23-S101 Simulation – Creating Avatars for Health Education – Bin Zheng

$85.00

Instructor: Bin Zheng
Course Date: January 16, 2023 to February 17, 2023
This course takes place from 4:00 PM to 4:59 PM:
Mondays, Wednesdays, Fridays

Course ID: 23-S101 Category:

Registration begins December 05, 2022 @ 10:30.

Every health student needs to learn numerous healthcare procedures before providing services to patients with confidence. Health skills, ranging from giving a muscle injection to helping with baby delivery, are conventionally learned on the bed-side of patients. At the U of A, we have developed “Avatars” to protect patients from being involved with skills training. Health students have increasing opportunities to practice health skills in the simulation lab without compromising the quality of patient care. In this course, we will overview simulation development, discuss the role of avatars in health education, and introduce cutting-edge technologies behind simulation design. You will learn our efforts in searching for synthetic tissues, making 3D anatomic models, and creating training scenarios in virtual reality. Didactic lectures and in-class demonstrations will be provided for learners. We will discuss the barriers and challenges of integrating simulation to healthcare, and will be happy to receive comments and suggestions for future simulation development.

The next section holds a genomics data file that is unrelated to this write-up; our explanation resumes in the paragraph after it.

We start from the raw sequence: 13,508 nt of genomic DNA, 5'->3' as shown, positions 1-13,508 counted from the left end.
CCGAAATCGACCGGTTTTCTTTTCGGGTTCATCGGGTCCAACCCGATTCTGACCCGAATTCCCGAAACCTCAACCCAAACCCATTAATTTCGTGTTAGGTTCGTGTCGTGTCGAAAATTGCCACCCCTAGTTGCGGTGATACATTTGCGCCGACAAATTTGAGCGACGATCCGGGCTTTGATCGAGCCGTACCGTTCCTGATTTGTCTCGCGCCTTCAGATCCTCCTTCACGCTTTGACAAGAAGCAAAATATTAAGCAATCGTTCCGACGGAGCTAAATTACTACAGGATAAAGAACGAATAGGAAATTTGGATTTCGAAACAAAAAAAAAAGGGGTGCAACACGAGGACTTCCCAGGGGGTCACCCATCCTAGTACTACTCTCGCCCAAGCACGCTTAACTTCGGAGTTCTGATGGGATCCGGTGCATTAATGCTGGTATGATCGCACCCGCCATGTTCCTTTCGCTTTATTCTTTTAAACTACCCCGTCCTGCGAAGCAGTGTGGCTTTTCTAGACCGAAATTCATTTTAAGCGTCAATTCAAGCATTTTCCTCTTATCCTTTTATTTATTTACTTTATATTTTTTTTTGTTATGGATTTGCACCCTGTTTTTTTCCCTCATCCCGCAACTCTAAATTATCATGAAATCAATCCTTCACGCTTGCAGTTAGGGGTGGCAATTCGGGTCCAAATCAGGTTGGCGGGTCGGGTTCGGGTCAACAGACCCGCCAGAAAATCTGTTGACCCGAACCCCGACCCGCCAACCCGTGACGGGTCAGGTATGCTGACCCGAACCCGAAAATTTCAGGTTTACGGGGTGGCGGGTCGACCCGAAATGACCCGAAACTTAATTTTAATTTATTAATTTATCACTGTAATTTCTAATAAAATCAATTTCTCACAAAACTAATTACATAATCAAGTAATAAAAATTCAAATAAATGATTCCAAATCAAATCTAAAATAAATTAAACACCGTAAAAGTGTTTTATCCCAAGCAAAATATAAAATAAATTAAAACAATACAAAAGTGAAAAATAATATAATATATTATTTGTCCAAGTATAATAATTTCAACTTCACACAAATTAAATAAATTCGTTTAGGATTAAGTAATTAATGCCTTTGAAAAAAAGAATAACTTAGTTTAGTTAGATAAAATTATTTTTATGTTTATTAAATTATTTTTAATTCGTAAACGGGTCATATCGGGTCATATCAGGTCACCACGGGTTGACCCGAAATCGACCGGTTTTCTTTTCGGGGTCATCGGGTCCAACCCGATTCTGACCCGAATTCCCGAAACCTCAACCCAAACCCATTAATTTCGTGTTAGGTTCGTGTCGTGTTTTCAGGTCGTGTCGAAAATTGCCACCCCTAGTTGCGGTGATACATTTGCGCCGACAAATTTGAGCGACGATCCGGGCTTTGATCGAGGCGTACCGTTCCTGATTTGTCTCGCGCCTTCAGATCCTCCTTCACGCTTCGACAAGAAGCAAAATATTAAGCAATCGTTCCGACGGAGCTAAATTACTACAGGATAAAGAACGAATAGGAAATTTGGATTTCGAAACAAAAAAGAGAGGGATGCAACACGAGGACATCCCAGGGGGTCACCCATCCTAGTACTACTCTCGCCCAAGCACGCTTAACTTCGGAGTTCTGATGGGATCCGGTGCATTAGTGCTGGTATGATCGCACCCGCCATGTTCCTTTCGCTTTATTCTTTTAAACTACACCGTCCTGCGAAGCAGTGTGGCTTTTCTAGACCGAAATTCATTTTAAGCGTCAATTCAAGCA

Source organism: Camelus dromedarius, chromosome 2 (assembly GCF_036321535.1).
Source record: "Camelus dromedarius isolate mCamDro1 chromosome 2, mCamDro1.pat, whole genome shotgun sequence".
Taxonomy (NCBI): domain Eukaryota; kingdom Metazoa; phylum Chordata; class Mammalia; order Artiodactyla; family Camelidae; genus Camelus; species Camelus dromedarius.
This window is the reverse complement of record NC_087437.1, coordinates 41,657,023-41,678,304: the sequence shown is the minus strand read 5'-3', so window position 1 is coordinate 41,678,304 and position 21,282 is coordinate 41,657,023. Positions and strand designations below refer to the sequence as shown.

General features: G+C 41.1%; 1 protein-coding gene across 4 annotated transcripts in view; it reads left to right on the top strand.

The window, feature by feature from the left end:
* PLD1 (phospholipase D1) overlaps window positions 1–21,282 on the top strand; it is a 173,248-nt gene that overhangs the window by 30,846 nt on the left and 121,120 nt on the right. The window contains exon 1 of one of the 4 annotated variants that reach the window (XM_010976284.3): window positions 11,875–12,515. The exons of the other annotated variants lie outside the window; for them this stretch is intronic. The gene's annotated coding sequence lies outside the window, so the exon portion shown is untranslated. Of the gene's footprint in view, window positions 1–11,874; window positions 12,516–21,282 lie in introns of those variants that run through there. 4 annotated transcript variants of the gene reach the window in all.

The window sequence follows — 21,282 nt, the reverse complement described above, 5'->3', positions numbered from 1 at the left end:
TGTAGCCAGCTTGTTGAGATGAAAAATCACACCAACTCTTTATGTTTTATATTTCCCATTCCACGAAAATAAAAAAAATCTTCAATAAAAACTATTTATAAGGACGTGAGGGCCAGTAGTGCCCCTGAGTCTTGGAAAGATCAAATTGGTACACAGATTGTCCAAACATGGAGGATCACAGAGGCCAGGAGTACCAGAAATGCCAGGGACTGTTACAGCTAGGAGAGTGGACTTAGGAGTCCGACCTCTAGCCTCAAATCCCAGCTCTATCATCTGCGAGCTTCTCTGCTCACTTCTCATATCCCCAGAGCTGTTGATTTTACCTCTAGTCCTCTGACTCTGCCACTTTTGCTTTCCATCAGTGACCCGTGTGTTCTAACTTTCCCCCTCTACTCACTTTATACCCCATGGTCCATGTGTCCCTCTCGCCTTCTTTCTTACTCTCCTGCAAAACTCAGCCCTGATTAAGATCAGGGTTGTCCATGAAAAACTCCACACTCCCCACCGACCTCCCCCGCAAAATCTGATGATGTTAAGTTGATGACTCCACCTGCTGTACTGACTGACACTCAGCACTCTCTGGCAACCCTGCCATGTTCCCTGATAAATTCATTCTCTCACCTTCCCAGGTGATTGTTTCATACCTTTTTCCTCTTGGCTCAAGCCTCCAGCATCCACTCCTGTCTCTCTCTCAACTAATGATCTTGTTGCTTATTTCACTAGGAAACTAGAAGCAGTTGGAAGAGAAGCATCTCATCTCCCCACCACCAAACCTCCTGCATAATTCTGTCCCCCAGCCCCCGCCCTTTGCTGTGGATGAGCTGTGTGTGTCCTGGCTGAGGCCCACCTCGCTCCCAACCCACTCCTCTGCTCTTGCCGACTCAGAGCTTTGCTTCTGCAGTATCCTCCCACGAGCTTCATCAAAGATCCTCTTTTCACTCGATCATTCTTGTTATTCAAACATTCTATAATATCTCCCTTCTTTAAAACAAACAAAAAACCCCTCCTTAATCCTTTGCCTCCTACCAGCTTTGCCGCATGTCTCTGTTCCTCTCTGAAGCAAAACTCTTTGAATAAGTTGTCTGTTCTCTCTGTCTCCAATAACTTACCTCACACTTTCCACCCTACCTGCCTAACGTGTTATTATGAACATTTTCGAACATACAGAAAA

Instructor:  Bin Zheng

Different from most medical research focusing on patients and their health problems, Dr. Bin Zheng put surgeons under the spotlight. Explicitly, Dr. Zheng studies performance and cognition of surgeons during surgery, especially in the image-guided and remote manipulated surgery, such as endoscopic and robotic surgery. As an engineer with full training in medicine, Dr. Zheng tries to understand surgeon’s eye-hand coordination and decision making under stressful environments such as operating rooms and emergency rooms and designs the training system to support our surgeons. Currently, Dr. Zheng is an Associate Professor in Surgery and holds the Endowed Research Chair in Surgical Simulation position in the Department of Surgery of the University of Alberta. He collaborates with surgeons, engineers, clinical educators, and psychologists to develop simulators and evaluate educational outcomes of simulation-based programs. His long-term goal is to prompt the use of simulation in surgery for improving care quality and patient safety.

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